Sorted by New

Wiki Contributions


This is a very good post and nearly all the replies here are illustrating the exact issue that Bob has, which is an inability to engage in the dialectic between these two perspectives without indignation as a defense against guilt.

Most people, including myself, are more Bob than Alice, but I've had a much easier time integrating my inner Alice and engaging with Alices I meet because I rarely, if ever, feel guilt about anything. Strong guilt increases the anticipated costs of positive self-change, and makes people strengthen defense mechanisms that boil down to "I don't owe anyone anything!" to avoid confronting that cost. Ironically this creates people who think they're not predisposed towards guilt, but absolutely are.

Don't get me wrong, Bobs often have pretty understandable reasons to be the way they are. A lot of Bobs got out of religious groups that were really aggressive with the guilting. But understandable reasons to be in an undesirable state does not increase the desirability of that state!

Having met a number of Alices, I think they need to invest more in the consequences of the manner in which they try to get other people to improve. I understand their frustration but the aggressiveness is really so counterproductive and just makes Bobs even worse. Bobs unfortunately need to be treated with kid gloves to get them to improve without feeling in danger of self-guilt-torture.

Thanks for the review! I remember your last post.

I'm definitely a Camp 2 person, though I have several Camp 1 beliefs. Consciousness pretty obviously has to be physical, and it seems likely that it's evolved. I'm in a perpetual state of aporia trying to reconcile this with Camp 2 intuitions. Treating my own directly-apprehensible experience as fictional worldbuilding seems nonsensical, as any outside evidence is going to be running through that experience, and without a root of trust in my own experiences there's no way out of Cartesian doubt.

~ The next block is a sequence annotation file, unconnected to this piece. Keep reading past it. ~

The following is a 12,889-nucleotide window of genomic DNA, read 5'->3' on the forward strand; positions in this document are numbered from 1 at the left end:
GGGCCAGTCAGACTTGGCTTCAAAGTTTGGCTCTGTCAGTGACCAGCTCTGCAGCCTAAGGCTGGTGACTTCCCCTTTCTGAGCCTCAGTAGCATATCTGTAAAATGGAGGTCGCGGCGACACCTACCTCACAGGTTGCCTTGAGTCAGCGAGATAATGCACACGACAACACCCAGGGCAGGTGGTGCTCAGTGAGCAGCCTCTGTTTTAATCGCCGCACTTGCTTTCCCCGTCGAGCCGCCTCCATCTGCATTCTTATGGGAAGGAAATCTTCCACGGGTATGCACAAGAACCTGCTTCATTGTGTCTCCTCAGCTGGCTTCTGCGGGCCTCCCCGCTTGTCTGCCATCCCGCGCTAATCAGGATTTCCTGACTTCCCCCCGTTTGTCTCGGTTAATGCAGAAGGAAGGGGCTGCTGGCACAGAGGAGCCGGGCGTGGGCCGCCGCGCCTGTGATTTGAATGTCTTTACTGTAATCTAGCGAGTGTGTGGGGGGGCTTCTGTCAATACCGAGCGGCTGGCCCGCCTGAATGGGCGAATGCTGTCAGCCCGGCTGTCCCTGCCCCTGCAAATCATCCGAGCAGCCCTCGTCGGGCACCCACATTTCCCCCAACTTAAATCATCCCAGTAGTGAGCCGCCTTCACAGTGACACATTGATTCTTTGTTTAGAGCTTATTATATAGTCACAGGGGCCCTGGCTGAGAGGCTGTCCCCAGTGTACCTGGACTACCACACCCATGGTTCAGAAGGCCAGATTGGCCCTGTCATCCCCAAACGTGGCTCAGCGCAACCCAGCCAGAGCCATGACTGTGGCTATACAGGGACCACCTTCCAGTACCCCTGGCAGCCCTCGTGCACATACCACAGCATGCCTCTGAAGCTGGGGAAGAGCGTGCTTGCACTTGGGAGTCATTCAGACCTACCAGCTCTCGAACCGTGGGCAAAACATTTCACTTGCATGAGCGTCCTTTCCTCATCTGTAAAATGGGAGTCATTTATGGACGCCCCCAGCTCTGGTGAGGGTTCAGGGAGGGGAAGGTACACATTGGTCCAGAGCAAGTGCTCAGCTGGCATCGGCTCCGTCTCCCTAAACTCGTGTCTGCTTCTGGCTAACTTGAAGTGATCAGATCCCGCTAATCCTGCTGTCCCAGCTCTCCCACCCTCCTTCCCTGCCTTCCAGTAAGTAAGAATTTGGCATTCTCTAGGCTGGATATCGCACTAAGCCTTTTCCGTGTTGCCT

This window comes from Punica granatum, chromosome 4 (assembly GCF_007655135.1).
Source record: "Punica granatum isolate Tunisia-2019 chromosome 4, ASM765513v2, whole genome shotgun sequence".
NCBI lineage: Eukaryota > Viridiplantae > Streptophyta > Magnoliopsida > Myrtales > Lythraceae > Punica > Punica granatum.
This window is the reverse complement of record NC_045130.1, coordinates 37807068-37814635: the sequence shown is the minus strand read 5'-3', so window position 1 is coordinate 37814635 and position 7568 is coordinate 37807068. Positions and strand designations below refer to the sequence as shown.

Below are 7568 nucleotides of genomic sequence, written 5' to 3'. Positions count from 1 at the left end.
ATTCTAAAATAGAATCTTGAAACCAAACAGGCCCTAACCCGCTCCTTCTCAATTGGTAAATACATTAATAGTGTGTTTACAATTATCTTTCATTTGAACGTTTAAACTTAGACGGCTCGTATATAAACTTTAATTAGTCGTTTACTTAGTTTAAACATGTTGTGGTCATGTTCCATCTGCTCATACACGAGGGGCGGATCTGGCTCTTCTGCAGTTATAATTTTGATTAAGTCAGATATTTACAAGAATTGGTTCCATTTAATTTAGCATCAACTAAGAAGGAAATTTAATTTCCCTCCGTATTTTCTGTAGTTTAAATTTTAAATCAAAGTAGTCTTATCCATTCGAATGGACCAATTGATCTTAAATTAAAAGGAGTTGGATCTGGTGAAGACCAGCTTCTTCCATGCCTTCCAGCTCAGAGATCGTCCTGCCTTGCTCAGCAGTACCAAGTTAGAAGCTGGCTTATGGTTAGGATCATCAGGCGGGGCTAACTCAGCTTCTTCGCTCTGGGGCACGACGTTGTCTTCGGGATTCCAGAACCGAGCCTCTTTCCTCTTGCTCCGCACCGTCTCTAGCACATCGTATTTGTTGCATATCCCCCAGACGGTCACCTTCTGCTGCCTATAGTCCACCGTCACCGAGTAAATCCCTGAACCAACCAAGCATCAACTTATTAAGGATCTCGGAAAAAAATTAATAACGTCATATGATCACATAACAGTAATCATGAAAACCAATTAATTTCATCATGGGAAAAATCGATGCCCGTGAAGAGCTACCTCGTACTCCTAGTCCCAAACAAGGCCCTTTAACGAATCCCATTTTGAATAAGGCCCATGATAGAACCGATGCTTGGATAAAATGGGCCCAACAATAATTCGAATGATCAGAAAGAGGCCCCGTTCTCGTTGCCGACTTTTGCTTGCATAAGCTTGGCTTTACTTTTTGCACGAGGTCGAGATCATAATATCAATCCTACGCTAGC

Probably relevant is that I have very mild synesthesia, which was mentioned in the post as challenging to Dennett's arguments. Most concepts have a color and/or texture for me - for example nitrogen is a glassy navy blue, the concept of "brittle" is smooth chrome lavender, the number 17 is green and a little rough. Unlike more classical synesthesics this has never been overwhelming to me, but for as far back as I can remember I've associated textures and colors with most things. When drugs move around my synesthesic associations, it becomes very hard to think about or remember anything, it's like the items around my house have all been relocated and everything needs to be searched for from scratch. Having such a relationship with qualia, it's pretty inconceivable for me to deny their existence. For me, qualia are synonymous with the concept of "internal experiences", by which I mean "experiences when there is something it is like to have them".

Being unable to accept the premise that qualia don't exist, my stumbling block with Camp 1 explanations is they never hit on why internal experience would come out of only some small subset of physical reactions. It seems very arbitrary! Information transfer is happening everywhere all at once! And the alternative to believing internal experience is the result of some arbitrary subset of process-space is panpsychism, which comes with countless problems of its own. (namely, the combination problem and the fact it's incompatible with consciousness as an evolved trait).

I would welcome any attempts to help me detangle this, it's been one of the more persistently frustrating issues I've thought about.